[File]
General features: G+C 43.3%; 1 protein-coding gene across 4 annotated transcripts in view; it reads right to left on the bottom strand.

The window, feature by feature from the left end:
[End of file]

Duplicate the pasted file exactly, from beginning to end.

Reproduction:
General features: G+C 43.3%; 1 protein-coding gene across 4 annotated transcripts in view; it reads right to left on the bottom strand.

The window, feature by feature from the left end: